By Zachary Fagenson
By Bill Citara
By Laine Doss
By Laine Doss
By Carina Ost
By Valeria Nekhim
By Hannah Sentenac
By Carina Ost
Sushi Club is located in an area of Miami Beach often referred to as "Little Buenos Aires." But don't expect the cutting-edge black and orange décor, loungelike ambiance, valet parking, live DJ, Thai and Vietnamese dishes, or all-you-can-eat sushi offered by the famous Sushi Club chain in, um, Big Buenos Aires.
Instead imagine a Hiro's Sushi Express trying very hard to be more than just a take-out joint — encouraging patrons to eat in with amenities like wireless Internet access and shelves of reading material. There are also several unique items at Sushi Club. For instance, there's appealing, crisp tofu and lightly battered deep-fried bean curd squares with hoisin dip to jazz up the neutral taste.
Otherwise the two places are similar as siblings. Price differences are small or trade-offs: seaweed salad $1.45 more at Hiro's, a salmon California roll 45 cents more at Sushi Club. Quantity and quality of items seem virtually the same — with a few exceptions. Drizzles of white carpaccio-style sauce render Sushi Club's Thin Salmon superior to Hiro's undressed finely sliced Salmon Don. Light, crisp batter makes Hiro's tempura shrimp and veggies much more elegant than Sushi Club's, which are coated with a good 3/8-inch of fritterlike stuff resembling heavy beer batter.
Some extremely parched-looking salmon scraps in the display case made it seem like freshness could be problematic at Sushi Club, but the arid dregs turned out to be simply a décor faux pas. The fish the chef actually used came from hidden plastic containers, a much better way to keep seafood fresh. Just one item failed the freshness test: a piece of ikura nigiri, a seaweed-wrapped rice roll generously filled with salmon eggs that, sadly, were overly salty and past their prime.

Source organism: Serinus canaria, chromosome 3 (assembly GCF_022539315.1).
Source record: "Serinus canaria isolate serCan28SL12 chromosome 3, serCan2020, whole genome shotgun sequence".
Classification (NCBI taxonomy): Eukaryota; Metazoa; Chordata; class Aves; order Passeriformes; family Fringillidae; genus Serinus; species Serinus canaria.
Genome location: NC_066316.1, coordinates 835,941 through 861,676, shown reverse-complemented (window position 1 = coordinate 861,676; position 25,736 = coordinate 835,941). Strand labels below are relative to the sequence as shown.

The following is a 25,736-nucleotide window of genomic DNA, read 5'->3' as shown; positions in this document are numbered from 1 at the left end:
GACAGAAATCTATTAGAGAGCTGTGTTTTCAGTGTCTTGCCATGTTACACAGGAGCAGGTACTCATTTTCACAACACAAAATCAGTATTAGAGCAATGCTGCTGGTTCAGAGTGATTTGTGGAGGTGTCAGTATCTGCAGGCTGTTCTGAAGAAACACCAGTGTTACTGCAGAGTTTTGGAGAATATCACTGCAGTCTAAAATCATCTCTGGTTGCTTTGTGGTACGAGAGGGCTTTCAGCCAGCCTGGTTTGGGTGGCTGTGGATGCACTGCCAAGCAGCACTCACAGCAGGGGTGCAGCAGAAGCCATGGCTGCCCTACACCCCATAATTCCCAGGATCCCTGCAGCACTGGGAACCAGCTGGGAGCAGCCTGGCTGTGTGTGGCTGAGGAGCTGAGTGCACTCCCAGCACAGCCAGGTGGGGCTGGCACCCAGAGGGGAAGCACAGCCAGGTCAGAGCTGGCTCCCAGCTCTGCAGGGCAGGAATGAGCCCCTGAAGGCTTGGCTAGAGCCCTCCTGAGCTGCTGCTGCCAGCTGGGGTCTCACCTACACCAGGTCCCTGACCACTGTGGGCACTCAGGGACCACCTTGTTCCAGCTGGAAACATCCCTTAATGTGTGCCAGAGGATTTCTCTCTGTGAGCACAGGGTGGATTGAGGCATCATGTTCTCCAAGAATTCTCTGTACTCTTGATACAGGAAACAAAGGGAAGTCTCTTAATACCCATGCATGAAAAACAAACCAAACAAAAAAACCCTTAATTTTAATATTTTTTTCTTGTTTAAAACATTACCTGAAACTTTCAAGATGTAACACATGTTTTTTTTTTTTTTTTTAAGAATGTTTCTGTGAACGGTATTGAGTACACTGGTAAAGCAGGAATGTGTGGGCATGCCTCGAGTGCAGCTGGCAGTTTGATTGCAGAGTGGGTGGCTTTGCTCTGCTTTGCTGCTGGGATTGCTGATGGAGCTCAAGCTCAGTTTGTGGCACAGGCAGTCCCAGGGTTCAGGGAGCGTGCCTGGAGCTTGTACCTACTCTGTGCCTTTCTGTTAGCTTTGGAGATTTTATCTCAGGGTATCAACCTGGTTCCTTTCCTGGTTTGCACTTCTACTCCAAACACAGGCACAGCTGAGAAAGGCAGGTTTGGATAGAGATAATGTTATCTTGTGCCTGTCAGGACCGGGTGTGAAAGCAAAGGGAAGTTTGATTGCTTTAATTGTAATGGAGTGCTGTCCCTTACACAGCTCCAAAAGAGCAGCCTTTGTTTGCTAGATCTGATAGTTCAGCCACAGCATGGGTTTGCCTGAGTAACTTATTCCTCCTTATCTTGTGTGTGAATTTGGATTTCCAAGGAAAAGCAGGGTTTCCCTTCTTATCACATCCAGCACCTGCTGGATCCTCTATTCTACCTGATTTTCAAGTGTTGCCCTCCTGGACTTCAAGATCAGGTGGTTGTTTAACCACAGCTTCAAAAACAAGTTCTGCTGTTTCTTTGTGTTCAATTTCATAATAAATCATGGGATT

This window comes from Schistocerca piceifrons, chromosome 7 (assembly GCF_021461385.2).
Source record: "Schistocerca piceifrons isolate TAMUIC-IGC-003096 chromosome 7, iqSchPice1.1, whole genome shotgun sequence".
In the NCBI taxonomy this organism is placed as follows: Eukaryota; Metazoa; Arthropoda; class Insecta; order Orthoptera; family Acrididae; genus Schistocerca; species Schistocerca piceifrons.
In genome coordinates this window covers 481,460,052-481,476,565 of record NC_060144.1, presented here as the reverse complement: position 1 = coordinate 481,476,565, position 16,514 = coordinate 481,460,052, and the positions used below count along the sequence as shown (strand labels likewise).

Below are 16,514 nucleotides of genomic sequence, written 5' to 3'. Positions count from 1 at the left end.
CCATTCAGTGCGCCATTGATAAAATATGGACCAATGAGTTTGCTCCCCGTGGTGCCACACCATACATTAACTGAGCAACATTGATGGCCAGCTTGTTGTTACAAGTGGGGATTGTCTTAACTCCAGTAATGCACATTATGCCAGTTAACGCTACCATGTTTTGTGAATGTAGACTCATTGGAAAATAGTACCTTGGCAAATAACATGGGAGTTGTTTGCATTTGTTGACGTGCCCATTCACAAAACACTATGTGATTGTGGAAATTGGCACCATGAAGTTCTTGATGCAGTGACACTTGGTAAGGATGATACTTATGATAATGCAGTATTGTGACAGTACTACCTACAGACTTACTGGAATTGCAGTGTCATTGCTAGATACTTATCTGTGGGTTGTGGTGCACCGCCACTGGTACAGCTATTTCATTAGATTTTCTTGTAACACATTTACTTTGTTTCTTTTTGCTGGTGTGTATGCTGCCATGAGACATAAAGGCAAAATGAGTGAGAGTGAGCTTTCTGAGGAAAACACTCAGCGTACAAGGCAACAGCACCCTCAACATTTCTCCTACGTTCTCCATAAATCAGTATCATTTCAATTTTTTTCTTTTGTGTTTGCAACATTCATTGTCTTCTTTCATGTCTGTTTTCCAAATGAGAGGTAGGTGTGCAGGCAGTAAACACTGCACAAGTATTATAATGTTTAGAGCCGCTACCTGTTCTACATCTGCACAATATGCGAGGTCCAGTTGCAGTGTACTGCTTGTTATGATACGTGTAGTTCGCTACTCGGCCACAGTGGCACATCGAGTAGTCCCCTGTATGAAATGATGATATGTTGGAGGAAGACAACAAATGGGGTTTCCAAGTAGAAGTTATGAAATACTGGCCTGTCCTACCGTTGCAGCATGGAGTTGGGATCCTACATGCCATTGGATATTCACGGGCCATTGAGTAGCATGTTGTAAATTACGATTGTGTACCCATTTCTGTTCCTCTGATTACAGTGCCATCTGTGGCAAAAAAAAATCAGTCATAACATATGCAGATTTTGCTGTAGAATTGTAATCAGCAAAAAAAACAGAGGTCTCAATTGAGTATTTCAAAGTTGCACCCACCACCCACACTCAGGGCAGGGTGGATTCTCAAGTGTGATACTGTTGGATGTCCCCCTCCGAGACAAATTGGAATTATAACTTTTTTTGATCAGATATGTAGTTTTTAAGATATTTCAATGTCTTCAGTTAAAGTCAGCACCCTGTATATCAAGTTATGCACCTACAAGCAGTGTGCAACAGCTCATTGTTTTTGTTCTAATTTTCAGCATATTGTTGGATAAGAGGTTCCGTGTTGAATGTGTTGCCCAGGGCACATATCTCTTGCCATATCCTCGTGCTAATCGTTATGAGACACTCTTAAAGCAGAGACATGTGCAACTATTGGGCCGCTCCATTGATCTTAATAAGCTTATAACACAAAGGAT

In contrast, the salmon, tuna, whitefish, and precisely cooked shrimp in a chirashi bowl (thinly sliced fish atop sushi rice) were impeccable. Only the inclusion of surimi was disappointing; hide it in California rolls if you must, but why flaunt fake crab?
Among makis, an avocado-topped maki stuffed with an unusually generous amount of raw salmon was wonderful. A salmon skin roll was so-so, owing to an insufficient application of eel sauce, plus the odd substitution of cream cheese for scallions, which normally counter the crisply cooked skin's rich fattiness.
Actually the unpleasant surprise of the cheese could have been avoided if Sushi Club were more like Hiro's in one important detail: menu. Hiro's explains the ingredients in various makis and combos. Sushi Club's menu has only tiny photos; they're captioned, but "four-fish roll" doesn't help much when the pieces of food in the picture are the size of grains of kosher salt. At least most of Sushi Club's surprises were pleasant.